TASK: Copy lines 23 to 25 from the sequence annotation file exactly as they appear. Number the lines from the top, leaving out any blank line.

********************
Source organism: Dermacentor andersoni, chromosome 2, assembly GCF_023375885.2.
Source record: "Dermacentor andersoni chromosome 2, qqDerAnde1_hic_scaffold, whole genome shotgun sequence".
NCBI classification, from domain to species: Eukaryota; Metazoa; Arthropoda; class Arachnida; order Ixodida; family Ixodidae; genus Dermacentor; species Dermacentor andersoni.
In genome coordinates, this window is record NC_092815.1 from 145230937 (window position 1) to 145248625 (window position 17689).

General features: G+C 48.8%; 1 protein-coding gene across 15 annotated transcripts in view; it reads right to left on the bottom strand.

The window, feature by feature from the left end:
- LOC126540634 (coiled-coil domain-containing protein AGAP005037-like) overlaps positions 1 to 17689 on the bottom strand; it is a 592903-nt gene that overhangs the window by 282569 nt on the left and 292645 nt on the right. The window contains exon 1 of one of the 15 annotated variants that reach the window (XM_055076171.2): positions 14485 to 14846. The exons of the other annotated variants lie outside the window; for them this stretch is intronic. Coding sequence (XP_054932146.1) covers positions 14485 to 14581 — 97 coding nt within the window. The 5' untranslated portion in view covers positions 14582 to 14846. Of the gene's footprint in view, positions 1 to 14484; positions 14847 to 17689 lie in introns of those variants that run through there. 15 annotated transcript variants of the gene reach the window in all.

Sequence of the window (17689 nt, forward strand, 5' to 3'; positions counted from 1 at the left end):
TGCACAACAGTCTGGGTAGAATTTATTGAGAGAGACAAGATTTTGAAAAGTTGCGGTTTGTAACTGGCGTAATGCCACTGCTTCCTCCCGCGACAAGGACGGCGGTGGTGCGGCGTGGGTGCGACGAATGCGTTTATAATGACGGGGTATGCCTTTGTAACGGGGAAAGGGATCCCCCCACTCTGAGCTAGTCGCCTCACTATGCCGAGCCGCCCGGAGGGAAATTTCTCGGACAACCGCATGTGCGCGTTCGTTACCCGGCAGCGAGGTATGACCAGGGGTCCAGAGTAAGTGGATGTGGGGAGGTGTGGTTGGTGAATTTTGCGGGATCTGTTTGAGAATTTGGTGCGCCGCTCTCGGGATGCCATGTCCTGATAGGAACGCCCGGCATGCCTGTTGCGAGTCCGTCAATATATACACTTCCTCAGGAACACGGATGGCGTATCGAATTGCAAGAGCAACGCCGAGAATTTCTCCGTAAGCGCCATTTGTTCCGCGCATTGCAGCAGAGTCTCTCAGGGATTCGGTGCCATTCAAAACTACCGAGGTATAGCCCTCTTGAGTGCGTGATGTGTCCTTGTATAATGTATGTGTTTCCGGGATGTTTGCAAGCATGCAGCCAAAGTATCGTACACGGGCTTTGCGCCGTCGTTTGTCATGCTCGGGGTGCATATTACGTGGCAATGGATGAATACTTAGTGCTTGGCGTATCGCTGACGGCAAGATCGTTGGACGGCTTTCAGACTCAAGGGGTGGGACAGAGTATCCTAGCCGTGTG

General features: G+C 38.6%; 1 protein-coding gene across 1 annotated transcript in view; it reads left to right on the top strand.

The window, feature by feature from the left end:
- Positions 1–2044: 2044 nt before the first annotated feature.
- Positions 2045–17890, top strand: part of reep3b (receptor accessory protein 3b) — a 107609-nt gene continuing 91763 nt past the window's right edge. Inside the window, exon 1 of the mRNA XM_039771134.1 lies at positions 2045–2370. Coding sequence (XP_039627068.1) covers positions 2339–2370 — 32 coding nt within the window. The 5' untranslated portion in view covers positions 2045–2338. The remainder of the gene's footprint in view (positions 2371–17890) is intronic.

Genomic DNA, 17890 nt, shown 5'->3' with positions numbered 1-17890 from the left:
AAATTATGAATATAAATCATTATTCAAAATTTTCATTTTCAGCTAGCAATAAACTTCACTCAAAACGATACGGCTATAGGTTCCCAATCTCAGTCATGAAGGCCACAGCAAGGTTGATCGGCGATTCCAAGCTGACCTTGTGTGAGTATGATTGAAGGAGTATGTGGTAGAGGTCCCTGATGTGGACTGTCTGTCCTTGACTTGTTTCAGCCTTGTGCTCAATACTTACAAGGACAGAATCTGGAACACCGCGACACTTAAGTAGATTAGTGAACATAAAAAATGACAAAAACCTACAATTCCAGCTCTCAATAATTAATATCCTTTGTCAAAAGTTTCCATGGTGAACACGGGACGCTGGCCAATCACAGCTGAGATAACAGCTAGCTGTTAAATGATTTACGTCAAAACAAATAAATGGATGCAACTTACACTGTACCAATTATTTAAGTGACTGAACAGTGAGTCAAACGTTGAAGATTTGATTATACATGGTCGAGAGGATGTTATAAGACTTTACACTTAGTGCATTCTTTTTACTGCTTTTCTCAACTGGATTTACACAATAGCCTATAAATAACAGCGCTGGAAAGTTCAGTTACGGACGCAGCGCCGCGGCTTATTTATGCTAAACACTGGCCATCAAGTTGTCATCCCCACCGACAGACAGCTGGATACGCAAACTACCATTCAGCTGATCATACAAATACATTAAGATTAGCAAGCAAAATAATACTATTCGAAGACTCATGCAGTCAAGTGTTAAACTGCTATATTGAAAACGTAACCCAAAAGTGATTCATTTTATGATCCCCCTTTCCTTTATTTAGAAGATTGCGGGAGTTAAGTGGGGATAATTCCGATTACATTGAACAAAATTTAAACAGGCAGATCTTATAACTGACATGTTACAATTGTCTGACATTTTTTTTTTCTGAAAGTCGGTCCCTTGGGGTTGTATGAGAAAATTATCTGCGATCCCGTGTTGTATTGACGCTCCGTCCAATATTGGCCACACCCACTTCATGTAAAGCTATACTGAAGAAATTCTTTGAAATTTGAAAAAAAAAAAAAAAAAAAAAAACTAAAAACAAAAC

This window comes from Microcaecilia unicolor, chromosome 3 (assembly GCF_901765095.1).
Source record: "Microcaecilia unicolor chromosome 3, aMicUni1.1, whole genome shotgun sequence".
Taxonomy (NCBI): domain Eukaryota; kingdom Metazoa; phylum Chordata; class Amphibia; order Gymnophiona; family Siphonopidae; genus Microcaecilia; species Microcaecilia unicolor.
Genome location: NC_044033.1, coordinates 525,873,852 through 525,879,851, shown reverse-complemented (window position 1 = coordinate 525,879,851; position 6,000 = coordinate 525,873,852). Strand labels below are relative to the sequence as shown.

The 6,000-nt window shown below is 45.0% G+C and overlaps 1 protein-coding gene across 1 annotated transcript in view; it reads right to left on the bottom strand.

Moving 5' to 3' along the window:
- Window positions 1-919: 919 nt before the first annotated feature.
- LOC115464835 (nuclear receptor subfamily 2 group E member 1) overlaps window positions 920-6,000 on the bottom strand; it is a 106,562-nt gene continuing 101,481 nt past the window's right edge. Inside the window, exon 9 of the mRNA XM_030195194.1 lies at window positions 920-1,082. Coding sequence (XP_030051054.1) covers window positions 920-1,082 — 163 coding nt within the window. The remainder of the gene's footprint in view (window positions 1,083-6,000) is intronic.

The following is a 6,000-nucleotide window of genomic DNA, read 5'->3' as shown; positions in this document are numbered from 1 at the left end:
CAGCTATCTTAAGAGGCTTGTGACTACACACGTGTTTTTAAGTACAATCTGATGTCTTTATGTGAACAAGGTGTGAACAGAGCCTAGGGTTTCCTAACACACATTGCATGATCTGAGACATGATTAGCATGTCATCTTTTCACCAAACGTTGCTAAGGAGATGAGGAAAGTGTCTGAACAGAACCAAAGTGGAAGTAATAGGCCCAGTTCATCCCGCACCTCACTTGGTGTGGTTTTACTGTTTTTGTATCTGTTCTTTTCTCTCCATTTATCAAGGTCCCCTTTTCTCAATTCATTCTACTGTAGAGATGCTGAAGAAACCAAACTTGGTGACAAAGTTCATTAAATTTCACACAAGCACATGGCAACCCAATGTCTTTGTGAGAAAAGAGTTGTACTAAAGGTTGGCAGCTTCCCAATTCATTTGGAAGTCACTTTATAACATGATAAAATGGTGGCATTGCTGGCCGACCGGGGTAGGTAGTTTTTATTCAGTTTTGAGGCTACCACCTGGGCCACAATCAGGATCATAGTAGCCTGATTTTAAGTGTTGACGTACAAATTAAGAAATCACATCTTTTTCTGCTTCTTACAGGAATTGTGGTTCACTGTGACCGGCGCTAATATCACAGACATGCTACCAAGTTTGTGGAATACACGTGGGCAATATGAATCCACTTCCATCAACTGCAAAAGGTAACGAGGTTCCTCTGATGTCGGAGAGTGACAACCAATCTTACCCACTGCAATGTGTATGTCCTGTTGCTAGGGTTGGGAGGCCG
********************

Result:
- LOC115464835 (nuclear receptor subfamily 2 group E member 1) overlaps window positions 920-6,000 on the bottom strand; it is a 106,562-nt gene continuing 101,481 nt past the window's right edge. Inside the window, exon 9 of the mRNA XM_030195194.1 lies at window positions 920-1,082. Coding sequence (XP_030051054.1) covers window positions 920-1,082 — 163 coding nt within the window. The remainder of the gene's footprint in view (window positions 1,083-6,000) is intronic.

The following is a 6,000-nucleotide window of genomic DNA, read 5'->3' as shown; positions in this document are numbered from 1 at the left end:
CAGCTATCTTAAGAGGCTTGTGACTACACACGTGTTTTTAAGTACAATCTGATGTCTTTATGTGAACAAGGTGTGAACAGAGCCTAGGGTTTCCTAACACACATTGCATGATCTGAGACATGATTAGCATGTCATCTTTTCACCAAACGTTGCTAAGGAGATGAGGAAAGTGTCTGAACAGAACCAAAGTGGAAGTAATAGGCCCAGTTCATCCCGCACCTCACTTGGTGTGGTTTTACTGTTTTTGTATCTGTTCTTTTCTCTCCATTTATCAAGGTCCCCTTTTCTCAATTCATTCTACTGTAGAGATGCTGAAGAAACCAAACTTGGTGACAAAGTTCATTAAATTTCACACAAGCACATGGCAACCCAATGTCTTTGTGAGAAAAGAGTTGTACTAAAGGTTGGCAGCTTCCCAATTCATTTGGAAGTCACTTTATAACATGATAAAATGGTGGCATTGCTGGCCGACCGGGGTAGGTAGTTTTTATTCAGTTTTGAGGCTACCACCTGGGCCACAATCAGGATCATAGTAGCCTGATTTTAAGTGTTGACGTACAAATTAAGAAATCACATCTTTTTCTGCTTCTTACAGGAATTGTGGTTCACTGTGACCGGCGCTAATATCACAGACATGCTACCAAGTTTGTGGAATACACGTGGGCAATATGAATCCACTTCCATCAACTGCAAAAGGTAACGAGGTTCCTCTGATGTCGGAGAGTGACAACCAATCTTACCCACTGCAATGTGTATGTCCTGTTGCTAGGGTTGGGAGGCCG